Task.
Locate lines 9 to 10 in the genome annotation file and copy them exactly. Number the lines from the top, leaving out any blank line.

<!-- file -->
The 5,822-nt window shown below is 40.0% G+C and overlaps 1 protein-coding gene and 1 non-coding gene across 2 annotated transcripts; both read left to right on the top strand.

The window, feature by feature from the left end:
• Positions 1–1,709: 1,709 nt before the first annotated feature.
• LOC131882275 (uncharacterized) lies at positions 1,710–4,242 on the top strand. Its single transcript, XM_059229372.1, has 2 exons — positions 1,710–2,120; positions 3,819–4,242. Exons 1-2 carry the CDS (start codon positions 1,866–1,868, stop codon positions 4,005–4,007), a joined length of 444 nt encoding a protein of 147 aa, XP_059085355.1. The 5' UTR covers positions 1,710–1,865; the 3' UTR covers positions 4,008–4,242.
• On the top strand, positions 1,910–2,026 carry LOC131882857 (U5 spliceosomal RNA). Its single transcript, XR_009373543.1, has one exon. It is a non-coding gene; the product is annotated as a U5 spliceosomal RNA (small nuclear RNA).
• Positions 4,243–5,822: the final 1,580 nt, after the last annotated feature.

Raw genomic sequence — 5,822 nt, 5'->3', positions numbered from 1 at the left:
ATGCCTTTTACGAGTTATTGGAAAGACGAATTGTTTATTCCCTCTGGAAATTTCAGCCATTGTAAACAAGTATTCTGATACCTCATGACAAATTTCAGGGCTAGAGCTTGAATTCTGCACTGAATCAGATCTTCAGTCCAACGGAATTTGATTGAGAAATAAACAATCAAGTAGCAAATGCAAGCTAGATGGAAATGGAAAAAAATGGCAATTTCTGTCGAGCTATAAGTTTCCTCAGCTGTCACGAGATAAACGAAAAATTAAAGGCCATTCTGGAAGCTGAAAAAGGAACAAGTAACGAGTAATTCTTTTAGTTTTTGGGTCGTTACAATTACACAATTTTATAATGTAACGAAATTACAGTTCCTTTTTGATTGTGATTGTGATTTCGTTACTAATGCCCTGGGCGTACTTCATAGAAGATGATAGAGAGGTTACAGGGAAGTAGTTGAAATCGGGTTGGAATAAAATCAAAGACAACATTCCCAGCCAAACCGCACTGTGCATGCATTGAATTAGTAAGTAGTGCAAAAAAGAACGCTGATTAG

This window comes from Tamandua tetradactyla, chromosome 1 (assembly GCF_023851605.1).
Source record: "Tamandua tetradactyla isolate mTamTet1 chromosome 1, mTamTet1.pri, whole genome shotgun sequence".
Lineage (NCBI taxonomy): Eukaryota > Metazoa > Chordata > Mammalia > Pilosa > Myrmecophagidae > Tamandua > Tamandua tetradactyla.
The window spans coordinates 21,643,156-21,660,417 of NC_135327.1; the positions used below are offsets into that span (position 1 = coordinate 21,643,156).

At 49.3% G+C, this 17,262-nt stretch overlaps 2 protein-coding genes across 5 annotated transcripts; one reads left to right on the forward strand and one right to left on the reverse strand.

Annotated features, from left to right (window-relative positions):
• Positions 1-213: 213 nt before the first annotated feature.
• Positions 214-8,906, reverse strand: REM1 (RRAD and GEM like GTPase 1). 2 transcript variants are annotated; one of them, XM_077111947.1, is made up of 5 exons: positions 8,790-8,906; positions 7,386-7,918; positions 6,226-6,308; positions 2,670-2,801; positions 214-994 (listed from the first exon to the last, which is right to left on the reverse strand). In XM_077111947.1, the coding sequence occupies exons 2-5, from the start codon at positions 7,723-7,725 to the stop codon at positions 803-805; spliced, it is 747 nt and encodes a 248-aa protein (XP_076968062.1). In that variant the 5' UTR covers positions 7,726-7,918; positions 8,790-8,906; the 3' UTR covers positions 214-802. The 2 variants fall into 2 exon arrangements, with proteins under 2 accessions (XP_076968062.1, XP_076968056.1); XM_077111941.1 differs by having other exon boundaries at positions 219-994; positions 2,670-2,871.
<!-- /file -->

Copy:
This window comes from Tamandua tetradactyla, chromosome 1 (assembly GCF_023851605.1).
Source record: "Tamandua tetradactyla isolate mTamTet1 chromosome 1, mTamTet1.pri, whole genome shotgun sequence".